In an earlier installment I wrote about the reasons why we started building the content management system Zotonic using the programming language Erlang. In this installment I will give a quick overview of the data model and the basic building blocks of Zotonic.
A Zotonic web site is made of different functional parts:
Modules are directories with at least one Erlang module implementing a gen_server that manages the module. Subdirectories in the module contain all the templates, Webmachine resources, dispatch rules, actions etc.
Modules communicate with each other using notifications. Modules can be activated or deactivated using the admin interface (which is implemented using multiple modules).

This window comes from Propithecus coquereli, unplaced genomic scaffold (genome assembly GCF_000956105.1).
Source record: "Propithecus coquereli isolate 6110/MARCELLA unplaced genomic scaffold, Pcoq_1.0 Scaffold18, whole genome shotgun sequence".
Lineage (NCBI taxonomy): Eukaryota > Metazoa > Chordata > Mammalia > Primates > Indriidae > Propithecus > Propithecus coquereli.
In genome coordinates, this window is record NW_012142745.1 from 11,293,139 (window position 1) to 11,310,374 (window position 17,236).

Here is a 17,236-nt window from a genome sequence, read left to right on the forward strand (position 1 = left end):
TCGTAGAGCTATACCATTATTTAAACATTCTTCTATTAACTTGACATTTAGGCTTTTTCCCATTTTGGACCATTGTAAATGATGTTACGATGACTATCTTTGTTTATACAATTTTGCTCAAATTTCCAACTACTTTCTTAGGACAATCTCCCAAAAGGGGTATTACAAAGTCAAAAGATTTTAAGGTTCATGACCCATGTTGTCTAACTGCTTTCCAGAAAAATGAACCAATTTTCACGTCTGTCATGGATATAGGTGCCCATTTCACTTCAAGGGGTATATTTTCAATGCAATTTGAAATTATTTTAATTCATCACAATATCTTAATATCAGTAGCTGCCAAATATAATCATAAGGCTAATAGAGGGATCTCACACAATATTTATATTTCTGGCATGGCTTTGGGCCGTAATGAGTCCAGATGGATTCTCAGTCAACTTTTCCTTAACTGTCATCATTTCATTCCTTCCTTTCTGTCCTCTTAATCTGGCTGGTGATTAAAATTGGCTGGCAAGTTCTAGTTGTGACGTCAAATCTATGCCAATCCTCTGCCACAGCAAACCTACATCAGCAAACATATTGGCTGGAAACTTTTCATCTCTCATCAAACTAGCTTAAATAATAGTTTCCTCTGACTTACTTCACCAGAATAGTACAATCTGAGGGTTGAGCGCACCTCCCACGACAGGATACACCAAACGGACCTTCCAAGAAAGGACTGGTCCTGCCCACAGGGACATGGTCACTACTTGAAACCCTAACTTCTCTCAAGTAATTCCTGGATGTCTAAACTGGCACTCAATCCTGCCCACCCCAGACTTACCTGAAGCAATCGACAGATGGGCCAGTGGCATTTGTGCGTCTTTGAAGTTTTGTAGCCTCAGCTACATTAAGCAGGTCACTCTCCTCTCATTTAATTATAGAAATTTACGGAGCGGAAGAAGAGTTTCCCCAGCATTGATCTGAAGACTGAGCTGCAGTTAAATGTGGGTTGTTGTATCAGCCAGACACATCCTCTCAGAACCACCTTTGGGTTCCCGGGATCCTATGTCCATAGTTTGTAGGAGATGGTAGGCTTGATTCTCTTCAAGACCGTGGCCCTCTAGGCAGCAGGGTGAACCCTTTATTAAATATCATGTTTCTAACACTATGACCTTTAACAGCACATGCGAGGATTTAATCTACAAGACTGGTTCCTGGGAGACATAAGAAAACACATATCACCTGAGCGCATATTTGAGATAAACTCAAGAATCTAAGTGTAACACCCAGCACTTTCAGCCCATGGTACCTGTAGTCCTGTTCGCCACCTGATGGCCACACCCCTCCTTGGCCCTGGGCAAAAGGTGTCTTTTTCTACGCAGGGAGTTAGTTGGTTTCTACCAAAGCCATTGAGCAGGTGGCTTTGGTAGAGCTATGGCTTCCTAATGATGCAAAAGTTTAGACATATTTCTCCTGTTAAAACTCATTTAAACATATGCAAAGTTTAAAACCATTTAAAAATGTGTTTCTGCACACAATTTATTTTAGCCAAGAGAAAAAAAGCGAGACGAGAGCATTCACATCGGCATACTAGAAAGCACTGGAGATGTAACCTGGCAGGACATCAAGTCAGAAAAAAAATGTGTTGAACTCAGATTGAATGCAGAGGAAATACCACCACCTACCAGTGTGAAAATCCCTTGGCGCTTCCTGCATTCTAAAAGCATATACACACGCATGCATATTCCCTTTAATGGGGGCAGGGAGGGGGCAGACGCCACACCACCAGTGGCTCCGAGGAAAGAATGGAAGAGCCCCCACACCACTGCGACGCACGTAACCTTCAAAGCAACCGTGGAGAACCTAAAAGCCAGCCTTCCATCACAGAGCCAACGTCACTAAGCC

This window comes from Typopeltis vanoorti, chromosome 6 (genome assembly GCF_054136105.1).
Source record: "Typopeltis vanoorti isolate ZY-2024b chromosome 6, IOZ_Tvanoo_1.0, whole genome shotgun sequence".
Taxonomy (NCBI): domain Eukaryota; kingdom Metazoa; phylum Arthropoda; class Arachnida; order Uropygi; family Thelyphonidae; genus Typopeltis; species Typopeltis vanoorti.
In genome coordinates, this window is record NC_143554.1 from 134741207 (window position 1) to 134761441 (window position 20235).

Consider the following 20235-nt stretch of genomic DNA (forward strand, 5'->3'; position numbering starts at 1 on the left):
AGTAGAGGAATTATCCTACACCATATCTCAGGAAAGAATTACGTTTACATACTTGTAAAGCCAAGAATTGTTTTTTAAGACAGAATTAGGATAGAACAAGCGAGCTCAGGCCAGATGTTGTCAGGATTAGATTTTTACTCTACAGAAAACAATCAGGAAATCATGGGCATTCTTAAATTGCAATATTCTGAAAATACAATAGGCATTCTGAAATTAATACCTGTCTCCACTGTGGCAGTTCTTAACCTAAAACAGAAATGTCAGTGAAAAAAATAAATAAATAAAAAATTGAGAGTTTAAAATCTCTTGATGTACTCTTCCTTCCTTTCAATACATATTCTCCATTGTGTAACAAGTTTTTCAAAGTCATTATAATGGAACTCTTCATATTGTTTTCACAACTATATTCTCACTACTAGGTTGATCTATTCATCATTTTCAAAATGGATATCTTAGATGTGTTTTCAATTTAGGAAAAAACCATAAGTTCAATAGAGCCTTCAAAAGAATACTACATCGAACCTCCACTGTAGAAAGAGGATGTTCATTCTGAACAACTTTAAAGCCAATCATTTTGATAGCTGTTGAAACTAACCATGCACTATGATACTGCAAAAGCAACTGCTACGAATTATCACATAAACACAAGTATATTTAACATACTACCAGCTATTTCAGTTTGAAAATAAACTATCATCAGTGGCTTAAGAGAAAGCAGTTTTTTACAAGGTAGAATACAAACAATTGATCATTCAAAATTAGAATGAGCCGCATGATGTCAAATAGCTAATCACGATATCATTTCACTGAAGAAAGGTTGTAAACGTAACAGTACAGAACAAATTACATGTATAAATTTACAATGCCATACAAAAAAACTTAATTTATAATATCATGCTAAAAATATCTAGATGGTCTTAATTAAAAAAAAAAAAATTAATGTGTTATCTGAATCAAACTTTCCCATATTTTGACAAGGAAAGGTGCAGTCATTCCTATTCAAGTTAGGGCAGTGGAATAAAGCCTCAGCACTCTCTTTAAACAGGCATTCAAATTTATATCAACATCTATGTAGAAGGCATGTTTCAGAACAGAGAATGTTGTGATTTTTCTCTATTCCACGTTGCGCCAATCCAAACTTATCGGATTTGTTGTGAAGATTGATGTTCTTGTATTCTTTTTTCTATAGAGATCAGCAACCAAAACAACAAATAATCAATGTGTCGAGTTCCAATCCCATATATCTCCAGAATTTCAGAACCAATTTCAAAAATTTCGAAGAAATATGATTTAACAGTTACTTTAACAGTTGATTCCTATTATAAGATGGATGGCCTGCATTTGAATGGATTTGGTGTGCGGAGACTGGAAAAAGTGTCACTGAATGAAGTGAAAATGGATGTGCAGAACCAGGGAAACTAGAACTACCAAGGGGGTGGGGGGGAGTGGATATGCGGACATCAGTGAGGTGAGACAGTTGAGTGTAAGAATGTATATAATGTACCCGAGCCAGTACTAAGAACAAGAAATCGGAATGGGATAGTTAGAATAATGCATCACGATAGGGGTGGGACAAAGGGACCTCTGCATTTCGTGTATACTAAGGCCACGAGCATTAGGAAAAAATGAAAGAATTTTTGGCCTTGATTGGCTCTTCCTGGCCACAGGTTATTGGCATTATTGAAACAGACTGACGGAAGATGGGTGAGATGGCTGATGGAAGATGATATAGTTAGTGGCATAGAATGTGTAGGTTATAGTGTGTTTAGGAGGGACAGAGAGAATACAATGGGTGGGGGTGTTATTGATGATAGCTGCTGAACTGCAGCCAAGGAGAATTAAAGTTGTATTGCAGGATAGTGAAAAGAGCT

The data model is inspired by semantic web triple stores. But then adapted to make it work with a relational database and usual CMS interfaces and methods.
All (ok, most) data in Zotonic is a resource. Resources are connected with edges, creating a directed graph of information. Every edge has also a predicate. The predicate defines the meaning of the edge. For example author, as in the author of an article.
For example, a news article is a resource. The image of the news article is another resource, connected to the article with an edge, and so is the author of the article, the place the article is happening etc.
You could say that Zotonic has only two tables. A resource table and an edge table.
Resources are typed using a hierarchical category system. Some predefined resource categories are: text, news, image, video, sound, person, group, predicate, category and other.
A resource has some fixed fields and can have any additional fields. The fixed fields are:
All textual fields (except name and uri) can be multilingual. Any resource can have multiple extra data fields. Think of a date range, name or address.
In the next article I will show a bit of a template.